Under the Tax Act of 2017, exempt organizations with more than one unrelated trade or business are not allowed to offset a net operating loss from one trade or business with the income from another trade or business. As a result, a not-for-profit is required to bucket or silo its trade or business activities for reporting purposes. For tax years beginning after December 22, 2017, for compliance purposes, the organization reports every trade or business separately on the Form 990-T. As such, the 2020 Form 990-T has been redesigned to have the summary information reported in the core Form 990-T and each trade or business is reflected on a separate Schedule A. On September 4, 2018, the IRS issued Notice 2018-67, providing initial guidance on the new unrelated business income tax rules and requested comments. On April 24, 2020, the proposed regulations [REG-106864-18] were issued, which were a continuation of the original notice with consideration made from comments from the sector. The final regulations [TD 9933] published on December 2, 2020, and all organizations with tax years beginning after December 2, 2020, comply with the regulations. (If an organization has a tax position contrary to the regulations, it should disclose on a Form 8275-R.) Before the effective date of the final regulations, organizations may rely on Notice 2018-67, the proposed regulations, the final regulations, or a reasonable and good-faith interpretation of the siloing rules under section 512(a)(6). If you have any questions regarding the siloing of UBTI, please contact a Clark Nuber tax professional. © Clark Nuber PS, 2020. All Rights Reserved

An Overview of Washington State’s Capital Gains Tax

Senate Bill 5096, “Concerning an excise tax on gains from the sale or exchange of certain capital assets,” was passed by the Washington Legislature on April 25, 2021 and signed into law by Governor Inslee on May 4, 2021. The law generally imposes a 7% tax on net long-term capital gains in excess of $250,000 recognized during each calendar year. Net long-term capital gain is defined by reference to U.S. federal income tax law. The tax is imposed on capital gains recognized on or after January 1, 2022. The first returns will be due in 2023 on capital gains recognized during calendar year 2022. The following are some essential details on the tax. For ease of reading, references to “capital gains” in this article mean “long-term capital gains.”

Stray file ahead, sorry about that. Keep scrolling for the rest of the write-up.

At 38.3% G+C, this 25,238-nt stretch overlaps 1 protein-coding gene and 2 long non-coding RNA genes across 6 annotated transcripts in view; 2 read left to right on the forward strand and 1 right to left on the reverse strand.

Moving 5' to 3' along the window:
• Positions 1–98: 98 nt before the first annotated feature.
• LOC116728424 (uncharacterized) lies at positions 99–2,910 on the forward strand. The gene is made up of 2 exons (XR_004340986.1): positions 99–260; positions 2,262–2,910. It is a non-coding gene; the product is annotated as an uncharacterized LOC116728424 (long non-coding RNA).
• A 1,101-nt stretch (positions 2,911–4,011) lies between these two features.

What is Subject to Tax?

The tax is imposed specifically on long-term gains from the sale or exchange of capital assets. Thus, ordinary income, short-term capital gains, dividends, and interest are all excluded from the tax. Certain categories of assets are also excluded, most notably real estate (whether held directly or through a privately owned entity). Other exclusions cover assets held in retirement accounts, tangible property that was used in a trade or business prior to its sale, interests in qualified family-owned small businesses, certain livestock, timber, and commercial fishing privileges. An annual standard deduction of $250,000 is available to each individual and married couple (unlike under federal law, married couples are not allowed a higher shared amount). Spouses who file a joint return for federal income tax must also file jointly for purposes of the Washington capital gains tax. An additional deduction of up to $100,000 is allowed for charitable contributions in excess of $250,000 to Washington-based nonprofits made by the taxpayer during the year. The 7% tax rate is applied to capital gains exceeding the deductible amount, with a limited credit available to the extent income or capital gains taxes are paid by the taxpayer to other jurisdictions.